In 2008, Moftasa stumbled upon an old synagogue that was turned into an office for theNational Democratic Party (Egypt's ruling party). It is amazing how the very same Egyptians who were infuriated over Switzerland's decision to ban building minarets are the same people who demolished the Magen Abraham synagogue in Egypt.
Moftasa's story started as follows [pictures within the post]:
In April 2008, in Hadayeq el Qobba I stumbled upon this synagogue which was turned into a public affairs office, NDP office, a nursery and a small mosque.
Taking photos is strictly prohibited. But I managed to snap some shots while claiming that I am studying architecture and interested in the building style.
He goes on to describe the state of the synagogue saying:
the wooden floors are in a horrible shape, cables coming and going everywhere, horrible neon lights, overstuffed filing cabinets piled over each other rusting, broken window panes replaced with cardboard and the whole sanctity of the place, that was once there and can be vaguely felt radiating from the large dome and the star of David windows, is replaced with a grim dark grey Mogama3 feel.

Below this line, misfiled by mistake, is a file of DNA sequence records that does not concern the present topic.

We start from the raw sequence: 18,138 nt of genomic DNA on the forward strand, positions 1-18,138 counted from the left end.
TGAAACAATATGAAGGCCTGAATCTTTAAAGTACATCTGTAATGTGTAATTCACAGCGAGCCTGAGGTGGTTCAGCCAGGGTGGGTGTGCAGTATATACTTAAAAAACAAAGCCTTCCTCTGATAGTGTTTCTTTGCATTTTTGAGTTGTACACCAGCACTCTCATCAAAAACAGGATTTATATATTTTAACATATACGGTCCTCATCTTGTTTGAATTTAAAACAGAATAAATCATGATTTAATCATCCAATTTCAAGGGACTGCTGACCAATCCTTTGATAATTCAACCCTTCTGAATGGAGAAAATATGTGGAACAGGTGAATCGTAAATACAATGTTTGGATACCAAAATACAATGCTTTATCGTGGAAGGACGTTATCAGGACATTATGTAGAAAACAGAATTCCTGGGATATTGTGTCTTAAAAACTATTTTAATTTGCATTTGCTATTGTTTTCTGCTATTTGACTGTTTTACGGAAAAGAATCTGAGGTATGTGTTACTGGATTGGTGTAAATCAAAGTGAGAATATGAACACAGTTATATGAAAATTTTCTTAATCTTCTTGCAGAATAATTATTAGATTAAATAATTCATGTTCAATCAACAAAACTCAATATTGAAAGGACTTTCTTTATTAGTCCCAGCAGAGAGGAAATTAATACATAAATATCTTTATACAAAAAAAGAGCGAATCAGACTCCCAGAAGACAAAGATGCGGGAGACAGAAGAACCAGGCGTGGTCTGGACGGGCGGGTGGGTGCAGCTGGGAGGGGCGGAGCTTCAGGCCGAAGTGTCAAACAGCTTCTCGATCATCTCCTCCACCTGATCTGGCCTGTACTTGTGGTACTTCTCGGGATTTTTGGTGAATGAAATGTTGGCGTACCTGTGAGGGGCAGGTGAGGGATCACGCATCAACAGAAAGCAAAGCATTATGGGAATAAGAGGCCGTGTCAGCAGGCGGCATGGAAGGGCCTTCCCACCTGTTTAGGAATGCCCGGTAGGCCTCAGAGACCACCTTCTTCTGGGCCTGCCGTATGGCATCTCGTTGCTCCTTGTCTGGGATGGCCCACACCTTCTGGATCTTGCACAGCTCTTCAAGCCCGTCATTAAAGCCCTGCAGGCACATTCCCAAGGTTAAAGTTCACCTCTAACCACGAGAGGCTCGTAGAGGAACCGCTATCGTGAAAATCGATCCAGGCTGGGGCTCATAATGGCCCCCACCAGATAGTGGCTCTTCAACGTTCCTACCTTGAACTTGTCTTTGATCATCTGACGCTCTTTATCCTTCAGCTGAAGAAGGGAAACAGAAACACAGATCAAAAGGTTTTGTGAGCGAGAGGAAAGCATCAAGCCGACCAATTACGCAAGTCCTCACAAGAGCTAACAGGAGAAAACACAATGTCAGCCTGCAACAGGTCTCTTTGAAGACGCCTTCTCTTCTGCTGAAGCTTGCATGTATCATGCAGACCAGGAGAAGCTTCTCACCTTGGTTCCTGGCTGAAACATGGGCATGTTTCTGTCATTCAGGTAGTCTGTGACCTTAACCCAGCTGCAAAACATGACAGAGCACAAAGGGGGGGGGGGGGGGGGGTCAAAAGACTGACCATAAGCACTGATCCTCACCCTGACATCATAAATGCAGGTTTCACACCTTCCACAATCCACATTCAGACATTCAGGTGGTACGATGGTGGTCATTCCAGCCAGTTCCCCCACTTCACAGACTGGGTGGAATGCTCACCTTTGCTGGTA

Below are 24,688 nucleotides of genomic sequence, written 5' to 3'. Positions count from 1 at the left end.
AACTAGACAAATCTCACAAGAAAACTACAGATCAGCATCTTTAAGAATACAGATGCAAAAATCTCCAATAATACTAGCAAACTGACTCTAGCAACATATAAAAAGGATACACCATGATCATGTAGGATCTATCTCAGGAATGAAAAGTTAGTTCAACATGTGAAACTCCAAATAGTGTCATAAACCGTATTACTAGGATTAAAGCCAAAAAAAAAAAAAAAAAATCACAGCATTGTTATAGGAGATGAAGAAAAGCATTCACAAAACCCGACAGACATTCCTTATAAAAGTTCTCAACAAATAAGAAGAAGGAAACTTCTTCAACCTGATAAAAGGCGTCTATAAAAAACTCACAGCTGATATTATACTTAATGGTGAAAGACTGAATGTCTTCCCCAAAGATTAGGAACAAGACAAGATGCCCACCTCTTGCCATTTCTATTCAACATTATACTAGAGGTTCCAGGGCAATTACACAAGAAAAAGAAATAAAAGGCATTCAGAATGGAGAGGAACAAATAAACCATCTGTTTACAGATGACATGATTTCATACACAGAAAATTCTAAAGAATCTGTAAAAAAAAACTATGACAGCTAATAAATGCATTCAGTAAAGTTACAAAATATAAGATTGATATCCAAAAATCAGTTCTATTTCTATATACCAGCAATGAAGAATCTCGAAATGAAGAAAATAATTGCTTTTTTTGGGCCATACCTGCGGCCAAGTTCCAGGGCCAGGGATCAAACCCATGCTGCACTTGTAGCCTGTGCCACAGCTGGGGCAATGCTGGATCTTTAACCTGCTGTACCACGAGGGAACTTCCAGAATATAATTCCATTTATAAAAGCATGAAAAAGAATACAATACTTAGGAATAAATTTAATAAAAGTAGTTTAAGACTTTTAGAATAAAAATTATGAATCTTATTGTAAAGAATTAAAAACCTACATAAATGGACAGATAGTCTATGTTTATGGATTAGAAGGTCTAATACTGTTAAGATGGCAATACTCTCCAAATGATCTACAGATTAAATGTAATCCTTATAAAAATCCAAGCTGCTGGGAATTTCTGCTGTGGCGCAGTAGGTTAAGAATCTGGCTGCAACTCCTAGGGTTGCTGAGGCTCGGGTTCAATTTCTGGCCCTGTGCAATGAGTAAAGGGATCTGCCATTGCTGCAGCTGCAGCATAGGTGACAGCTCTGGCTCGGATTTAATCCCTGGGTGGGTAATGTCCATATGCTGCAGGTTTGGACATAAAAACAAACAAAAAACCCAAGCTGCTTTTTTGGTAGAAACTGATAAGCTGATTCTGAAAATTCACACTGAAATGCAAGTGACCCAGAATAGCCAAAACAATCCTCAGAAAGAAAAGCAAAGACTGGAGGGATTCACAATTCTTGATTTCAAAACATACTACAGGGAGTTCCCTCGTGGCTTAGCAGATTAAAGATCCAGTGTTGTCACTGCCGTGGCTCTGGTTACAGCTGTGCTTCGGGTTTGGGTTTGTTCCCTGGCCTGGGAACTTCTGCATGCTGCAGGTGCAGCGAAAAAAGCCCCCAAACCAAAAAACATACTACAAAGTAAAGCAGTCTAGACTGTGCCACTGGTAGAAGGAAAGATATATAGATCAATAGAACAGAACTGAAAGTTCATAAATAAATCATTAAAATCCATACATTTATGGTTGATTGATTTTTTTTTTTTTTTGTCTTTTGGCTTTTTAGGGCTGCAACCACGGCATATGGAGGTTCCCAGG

Sarah Carr posted Traveller Within's photos of the synagogue and Max Strasser loved how she played on the gone synagogue and came up with synagone!
Lina Attalah and Mohamed El Dahshan [ photos here] of Al-Masry Al-Youm newspaperfollowed up on Moftasa's earlier post about the Magen Abraham synagogue and as he wrote inhis second post
“This temple was built by the Adda family,” says Carmen Weinstein, president of the Egyptian Jewish Community Council (JCC).
"The Adda's were a Jewish Egyptian family of industrialists and bankers, who contributed to the growth of the Egyptian economy in the 1940s. I wish the state would preserve this temple, which is unique in this part of the city." For Jewish communities in Egypt before 1952 it was customary to erect neighborhood synagogues. "In each neighborhood, the local Jewish collectivity built a synagogue," says Weinstein, who also points out that while 29 synagogues once existed in Cairo, only 13 remain.
When contacted for more information about the building, Cairo Governorate officials expressed surprise with respect to the building's unusual status
According to one governorate employee who wanted to remain anonymous, the building is recognized in the district's files, but has no licenses or ownership documents.
"This means that no measures of demolition, or restoration, have been taken with respect to the building. Nevertheless, the Hadayeq el-Qubba district headquarters believe the construction to be stable and safe," he says. "Since there has been no ownership documents for the synagogue, the government has put its hand on it."